Basically, the host computer can no longer store user’s biometrics which will eliminate the risk of using the stored biometrics without individual’s consent for authentication.
How easy is it steal fingerprints?
Hackers can easily clone your fingerprints to gain access to your life. What’s scarier is that it’s neither too costly nor too difficult.
Fingerprints can be picked up from daily objects easily or mass attacks are possible if the servers of UIDAI are hacked. Hackers can also skim fingerprints via malicious biometric devices just as with infected credit card machines. The problem here though is that you can block your credit card but not your fingerprint.
Using the stolen print
This can be done via digitally replaying the print to authenticate applications and transactions. Another possibility is to use 3D-model printers to simply make a physical copy of the print. It is even possible to make physical fingerprint replicas using simple dental moulds and some playing dough. According to a research at theDepartment of Computer Science and Engineering at Michigan State University in the US, fingerprints can be replicated in less than $500 with conductive ink fed through a normal inkjet printer, in a procedure that takes less than 15 minutes. According to researchers at CITER, the disturbing thing about fingerprints is they can be hacked just by using everyday items like some dental mould to take a cast, some playing dough to fill it. All they need is an impression of a person’s fingerprint. Using the cloned fingerprint, the hacker can enter every mobile application or devices that use the fingerprint as a security measure.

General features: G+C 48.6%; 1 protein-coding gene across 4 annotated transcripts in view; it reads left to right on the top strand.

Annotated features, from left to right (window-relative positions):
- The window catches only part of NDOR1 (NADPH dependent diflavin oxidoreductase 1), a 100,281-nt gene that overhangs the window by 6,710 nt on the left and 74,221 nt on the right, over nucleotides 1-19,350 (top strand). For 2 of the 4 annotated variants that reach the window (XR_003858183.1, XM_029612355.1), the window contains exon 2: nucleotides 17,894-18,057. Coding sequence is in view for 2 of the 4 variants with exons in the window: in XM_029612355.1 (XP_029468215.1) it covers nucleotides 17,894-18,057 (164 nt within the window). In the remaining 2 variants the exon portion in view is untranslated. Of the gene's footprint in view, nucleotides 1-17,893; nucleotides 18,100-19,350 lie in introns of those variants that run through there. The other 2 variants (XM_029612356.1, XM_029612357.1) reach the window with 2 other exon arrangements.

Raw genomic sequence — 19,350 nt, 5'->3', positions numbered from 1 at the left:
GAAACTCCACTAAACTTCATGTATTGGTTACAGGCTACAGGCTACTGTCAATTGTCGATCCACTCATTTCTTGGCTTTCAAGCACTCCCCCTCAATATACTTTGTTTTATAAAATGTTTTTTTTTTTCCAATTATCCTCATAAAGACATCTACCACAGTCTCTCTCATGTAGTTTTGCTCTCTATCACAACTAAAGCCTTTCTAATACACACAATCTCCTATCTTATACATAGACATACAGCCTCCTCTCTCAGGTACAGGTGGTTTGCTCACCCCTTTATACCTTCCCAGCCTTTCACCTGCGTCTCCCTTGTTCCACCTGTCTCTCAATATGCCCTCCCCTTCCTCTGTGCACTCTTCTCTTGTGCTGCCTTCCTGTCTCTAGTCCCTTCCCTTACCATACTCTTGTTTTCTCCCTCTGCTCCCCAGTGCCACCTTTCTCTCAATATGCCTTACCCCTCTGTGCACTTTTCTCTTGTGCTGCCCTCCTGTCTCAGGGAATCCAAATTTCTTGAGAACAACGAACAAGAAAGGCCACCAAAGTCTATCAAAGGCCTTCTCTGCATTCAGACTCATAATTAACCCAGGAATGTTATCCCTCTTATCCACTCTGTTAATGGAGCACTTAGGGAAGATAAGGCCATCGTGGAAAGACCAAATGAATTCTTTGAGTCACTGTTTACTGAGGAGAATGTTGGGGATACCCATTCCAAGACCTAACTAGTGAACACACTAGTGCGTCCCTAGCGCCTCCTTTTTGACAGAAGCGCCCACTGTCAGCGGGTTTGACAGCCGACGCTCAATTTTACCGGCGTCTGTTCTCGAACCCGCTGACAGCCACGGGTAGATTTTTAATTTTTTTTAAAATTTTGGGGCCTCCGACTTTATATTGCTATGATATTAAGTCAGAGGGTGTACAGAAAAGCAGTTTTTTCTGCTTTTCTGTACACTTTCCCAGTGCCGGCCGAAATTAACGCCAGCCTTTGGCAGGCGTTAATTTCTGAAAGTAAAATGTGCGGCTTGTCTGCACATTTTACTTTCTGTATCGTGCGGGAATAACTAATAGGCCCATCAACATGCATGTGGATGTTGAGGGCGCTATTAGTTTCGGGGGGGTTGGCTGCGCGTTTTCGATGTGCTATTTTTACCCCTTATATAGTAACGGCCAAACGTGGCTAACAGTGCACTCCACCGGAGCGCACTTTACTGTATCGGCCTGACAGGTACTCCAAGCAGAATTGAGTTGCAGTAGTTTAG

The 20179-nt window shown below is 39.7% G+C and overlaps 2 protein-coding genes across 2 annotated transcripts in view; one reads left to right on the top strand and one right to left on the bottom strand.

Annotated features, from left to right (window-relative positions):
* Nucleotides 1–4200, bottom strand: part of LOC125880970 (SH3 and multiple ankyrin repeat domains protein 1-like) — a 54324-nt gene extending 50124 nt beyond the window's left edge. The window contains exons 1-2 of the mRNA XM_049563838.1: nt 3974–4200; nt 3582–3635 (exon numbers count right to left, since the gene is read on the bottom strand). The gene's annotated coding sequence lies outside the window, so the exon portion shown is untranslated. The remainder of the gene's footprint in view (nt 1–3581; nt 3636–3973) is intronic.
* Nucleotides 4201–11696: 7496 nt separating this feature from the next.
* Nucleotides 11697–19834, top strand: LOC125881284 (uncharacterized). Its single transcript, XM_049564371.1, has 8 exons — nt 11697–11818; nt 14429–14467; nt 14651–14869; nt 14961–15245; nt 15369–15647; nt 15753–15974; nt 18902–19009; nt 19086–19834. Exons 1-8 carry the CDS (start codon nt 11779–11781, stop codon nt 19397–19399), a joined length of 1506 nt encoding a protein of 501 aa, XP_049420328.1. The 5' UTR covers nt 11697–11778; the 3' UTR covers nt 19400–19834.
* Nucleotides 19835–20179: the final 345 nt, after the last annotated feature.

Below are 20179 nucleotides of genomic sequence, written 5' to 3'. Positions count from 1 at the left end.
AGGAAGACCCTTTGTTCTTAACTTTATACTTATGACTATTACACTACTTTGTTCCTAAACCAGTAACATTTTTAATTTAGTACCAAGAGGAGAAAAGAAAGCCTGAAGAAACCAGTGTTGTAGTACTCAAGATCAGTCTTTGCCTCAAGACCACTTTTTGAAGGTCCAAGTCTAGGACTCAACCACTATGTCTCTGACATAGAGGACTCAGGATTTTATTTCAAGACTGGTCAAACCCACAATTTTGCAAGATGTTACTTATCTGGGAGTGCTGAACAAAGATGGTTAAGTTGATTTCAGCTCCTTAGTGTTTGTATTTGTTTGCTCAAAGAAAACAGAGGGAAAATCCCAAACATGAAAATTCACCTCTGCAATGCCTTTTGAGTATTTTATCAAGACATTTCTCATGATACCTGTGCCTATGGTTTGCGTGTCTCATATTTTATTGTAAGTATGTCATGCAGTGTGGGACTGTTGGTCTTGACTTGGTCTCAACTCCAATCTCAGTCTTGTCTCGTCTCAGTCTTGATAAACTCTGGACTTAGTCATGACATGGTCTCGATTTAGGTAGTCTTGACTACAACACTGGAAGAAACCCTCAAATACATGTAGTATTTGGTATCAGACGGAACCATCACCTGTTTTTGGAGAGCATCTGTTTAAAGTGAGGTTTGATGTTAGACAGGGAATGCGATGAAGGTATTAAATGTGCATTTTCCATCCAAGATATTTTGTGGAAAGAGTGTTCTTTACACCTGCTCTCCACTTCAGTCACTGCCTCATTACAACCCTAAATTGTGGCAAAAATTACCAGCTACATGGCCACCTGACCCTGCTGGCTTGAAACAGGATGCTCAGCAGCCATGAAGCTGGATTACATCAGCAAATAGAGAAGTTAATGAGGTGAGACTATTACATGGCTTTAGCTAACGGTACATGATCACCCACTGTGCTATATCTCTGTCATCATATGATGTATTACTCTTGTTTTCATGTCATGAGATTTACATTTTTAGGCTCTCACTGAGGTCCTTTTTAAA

What about retina, voice and facial recognition?
Besides fingerprint, some applications also use facial and voice recognition techniques. The general methodology on which all the facial recognition app works is, the person stares into the camera on their smartphone and the app captures images of the face. According to a research lab in Germany which specialises in cyber security, the hacker can use several pictures of the victim which can be easily found via social networking websites and use those pictures to bypass the security.
However many applications using facial recognition claim to have ‘liveness’ technology which can distinguish a photograph from a real person. A hacker might bypass this by simply making a movement in front of the camera which might be interpreted by the app as a facial movement of the person if the app is not using some 3D face scanning.
Voice recognition technology can analyse accents, pronunciation and the sounds of someone’s mouth and tongue. Some apps use voice recognition by asking a person to repeat a certain phrase each time. If the app is more advanced, it can randomly generate new phrase each time a person logs in.
To bypass this, hackers can record the voice of a person saying the exact phrase that is required by the application or they can take advantage of software apps that allow a person to record someone’s voice and get that voice to say phrases which the person may have never said before.